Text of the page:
17  Kritik der Urteilskraft (Leipzig, 1880, book II, para. 54, p. 176): "Es muss in allem, was ein lebhaftes erschütterndes Lachen erregen soll, etwas Widersinniges sein (woran also der Verstand an sich kein Wolgefallen finden kann). Das Lachen ist ein Affect aus der plötzlichen Verwandlung einer gespannten Erwartung in nichts." As an example he tells the story of an heir who, wishing to do his deceased benefactor right well at his funeral, complains that he can hardly succeed in his endeavour, as the more he pays the funeral mutes to appear mournful the more cheerful they become. Another example is a story told by a wag to cap that about a man whose hair turned grey overnight through worry: A merchant, returning from India to Europe, after having amassed a fortune abroad, was obliged, owing to a storm; to throw all his wealth overboard, and he was so grieved that his wig turned white in a night.
        18  Essays (vol. II, p. 452), "The Physiology of Laughter." Spencer's precise words are: "As above shown, laughter naturally results only when consciousness is unawares transferred from great things to small — only when there is what we may call a descending incongruity."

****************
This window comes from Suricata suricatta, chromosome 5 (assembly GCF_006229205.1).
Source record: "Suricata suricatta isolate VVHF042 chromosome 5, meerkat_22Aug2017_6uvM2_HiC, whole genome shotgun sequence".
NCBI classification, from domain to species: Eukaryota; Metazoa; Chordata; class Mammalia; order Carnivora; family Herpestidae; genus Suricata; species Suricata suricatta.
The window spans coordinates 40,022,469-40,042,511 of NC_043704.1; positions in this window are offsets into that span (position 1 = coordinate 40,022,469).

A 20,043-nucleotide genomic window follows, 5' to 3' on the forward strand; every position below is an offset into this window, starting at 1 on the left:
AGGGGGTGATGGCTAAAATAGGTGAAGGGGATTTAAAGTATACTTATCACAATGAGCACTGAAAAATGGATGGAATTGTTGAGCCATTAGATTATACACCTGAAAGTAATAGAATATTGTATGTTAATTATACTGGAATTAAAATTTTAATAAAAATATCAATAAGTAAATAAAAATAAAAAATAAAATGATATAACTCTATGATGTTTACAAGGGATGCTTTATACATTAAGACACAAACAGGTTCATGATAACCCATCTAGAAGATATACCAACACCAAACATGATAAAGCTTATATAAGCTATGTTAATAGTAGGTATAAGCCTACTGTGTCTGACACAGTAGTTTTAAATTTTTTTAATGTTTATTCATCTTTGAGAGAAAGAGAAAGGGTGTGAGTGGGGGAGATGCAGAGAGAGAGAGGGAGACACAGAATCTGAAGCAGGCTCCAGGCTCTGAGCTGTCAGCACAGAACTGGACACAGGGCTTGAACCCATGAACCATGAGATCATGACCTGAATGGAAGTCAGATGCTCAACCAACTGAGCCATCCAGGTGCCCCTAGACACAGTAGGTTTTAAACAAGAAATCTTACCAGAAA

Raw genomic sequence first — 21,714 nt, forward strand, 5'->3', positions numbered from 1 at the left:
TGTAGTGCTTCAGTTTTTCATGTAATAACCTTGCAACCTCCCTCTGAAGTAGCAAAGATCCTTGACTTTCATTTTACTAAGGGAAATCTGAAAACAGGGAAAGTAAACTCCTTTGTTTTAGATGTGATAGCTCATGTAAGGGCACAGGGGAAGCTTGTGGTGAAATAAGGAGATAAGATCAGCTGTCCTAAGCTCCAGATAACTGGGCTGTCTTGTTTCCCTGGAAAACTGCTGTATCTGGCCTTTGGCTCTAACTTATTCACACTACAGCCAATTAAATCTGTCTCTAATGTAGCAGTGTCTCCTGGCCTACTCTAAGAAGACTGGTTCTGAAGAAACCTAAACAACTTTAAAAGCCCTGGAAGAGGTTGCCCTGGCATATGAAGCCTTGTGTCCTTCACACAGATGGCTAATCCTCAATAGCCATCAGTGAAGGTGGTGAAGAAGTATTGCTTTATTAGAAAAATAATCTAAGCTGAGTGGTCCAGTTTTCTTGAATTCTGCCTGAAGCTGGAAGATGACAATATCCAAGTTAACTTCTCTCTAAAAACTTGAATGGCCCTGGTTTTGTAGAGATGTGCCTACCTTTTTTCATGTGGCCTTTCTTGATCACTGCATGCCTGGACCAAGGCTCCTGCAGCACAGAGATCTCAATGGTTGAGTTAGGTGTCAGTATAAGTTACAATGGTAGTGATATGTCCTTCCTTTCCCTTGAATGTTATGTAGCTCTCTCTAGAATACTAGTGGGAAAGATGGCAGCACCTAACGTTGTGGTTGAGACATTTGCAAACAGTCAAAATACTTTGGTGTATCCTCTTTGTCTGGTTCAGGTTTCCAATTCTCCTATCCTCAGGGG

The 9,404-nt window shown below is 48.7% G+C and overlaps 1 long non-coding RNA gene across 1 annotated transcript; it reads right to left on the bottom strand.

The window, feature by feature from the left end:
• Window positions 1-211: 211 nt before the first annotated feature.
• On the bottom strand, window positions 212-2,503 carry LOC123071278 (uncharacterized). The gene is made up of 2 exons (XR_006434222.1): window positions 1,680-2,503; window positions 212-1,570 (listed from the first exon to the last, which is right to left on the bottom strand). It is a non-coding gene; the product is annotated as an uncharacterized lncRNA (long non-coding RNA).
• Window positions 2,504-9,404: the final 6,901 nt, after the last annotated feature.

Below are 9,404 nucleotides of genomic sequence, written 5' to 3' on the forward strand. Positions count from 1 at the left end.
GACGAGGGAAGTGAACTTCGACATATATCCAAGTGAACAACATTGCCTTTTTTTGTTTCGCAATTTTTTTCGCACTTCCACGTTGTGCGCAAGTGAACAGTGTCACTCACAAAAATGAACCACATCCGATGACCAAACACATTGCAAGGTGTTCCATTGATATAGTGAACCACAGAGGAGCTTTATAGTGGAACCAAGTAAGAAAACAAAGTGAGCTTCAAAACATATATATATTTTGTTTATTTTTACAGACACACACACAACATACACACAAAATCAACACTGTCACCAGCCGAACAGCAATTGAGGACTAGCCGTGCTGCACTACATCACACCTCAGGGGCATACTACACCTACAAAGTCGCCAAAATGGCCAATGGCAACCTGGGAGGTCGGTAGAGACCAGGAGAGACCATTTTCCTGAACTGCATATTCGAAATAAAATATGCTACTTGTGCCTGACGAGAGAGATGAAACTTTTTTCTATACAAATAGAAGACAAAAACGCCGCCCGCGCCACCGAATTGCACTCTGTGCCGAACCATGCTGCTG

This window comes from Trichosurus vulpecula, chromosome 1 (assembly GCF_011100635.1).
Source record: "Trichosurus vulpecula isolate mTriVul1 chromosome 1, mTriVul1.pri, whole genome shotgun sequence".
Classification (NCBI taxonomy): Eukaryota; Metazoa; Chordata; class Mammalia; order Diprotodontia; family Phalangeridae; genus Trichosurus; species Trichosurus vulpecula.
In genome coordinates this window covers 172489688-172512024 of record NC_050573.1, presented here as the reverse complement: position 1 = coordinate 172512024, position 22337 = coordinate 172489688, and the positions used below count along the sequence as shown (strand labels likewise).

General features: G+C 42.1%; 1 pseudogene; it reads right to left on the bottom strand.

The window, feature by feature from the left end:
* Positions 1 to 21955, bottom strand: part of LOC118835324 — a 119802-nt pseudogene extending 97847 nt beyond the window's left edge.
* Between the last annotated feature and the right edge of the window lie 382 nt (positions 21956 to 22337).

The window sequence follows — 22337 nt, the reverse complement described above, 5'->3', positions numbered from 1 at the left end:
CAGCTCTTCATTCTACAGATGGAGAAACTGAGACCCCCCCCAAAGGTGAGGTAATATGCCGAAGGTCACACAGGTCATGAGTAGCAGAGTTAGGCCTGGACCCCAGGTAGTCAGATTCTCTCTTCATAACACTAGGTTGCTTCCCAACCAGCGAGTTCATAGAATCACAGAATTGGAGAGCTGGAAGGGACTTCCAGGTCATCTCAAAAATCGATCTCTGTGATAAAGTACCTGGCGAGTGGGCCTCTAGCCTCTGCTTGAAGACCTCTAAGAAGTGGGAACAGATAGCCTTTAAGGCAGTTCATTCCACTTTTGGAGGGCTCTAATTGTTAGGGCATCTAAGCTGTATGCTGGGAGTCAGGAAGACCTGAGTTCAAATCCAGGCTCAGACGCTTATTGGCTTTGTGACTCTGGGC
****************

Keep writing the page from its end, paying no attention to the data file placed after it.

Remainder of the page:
19  Letters and Social Aims, "The Comic."
        19a  Book I, chap. IV, "Characteristics."
        20  See Max Eastman, The Sense of Humour, p. 186.
        21  Revue Philosophique (Paris, 1893, No. 8, p. 114): "Le sourire avec lequel on accueille un ami, dont s'accompagnent les paroles affectueuses, et qui parfois les remplace, ou celui de l'homme qui parvient à la fin d'une tâche difficile, sont également la marque naturelle d'une augmentation de la liberté."
        22  Ibid., p. 117: "Au contraire, tout ce qui rompt cette régularité, cette uniformité, sans nous effrayer toutefois, sans nous causer aucun mal et sans faire souffrir personne, nous fait rire ou nous y dispose."
        23  Ibid., p. 118: "Le rire parait être la suite d'une sorte de choc

- p. 121 -
produit par la, rupture soudaine d'une uniformité d'abord constatée et dont la persistence était attendue." He goes on: "Le caractère commun du comique ou du risible, dans les cas les plus différents, c'est en effet l'irruption soudaine d'une spontanéité, d'une fantaisie d'une liberté dans la trame des évènements et des pensées. Le comique, à tous les degrés et sous ses formes les plus diverses, est donc l'œuvre d'une liberté." One feels inclined to retort, that mere repetition is not proof.
        24  Ibid., p. 121.
        25  The Psychological Review (New York, 1894, vol. I, pp. 558–559), art., "The Theory of Emotion." See also Alexander Bain, The Emotions and the Will (edit. 1899, p. 261) for a similar idea.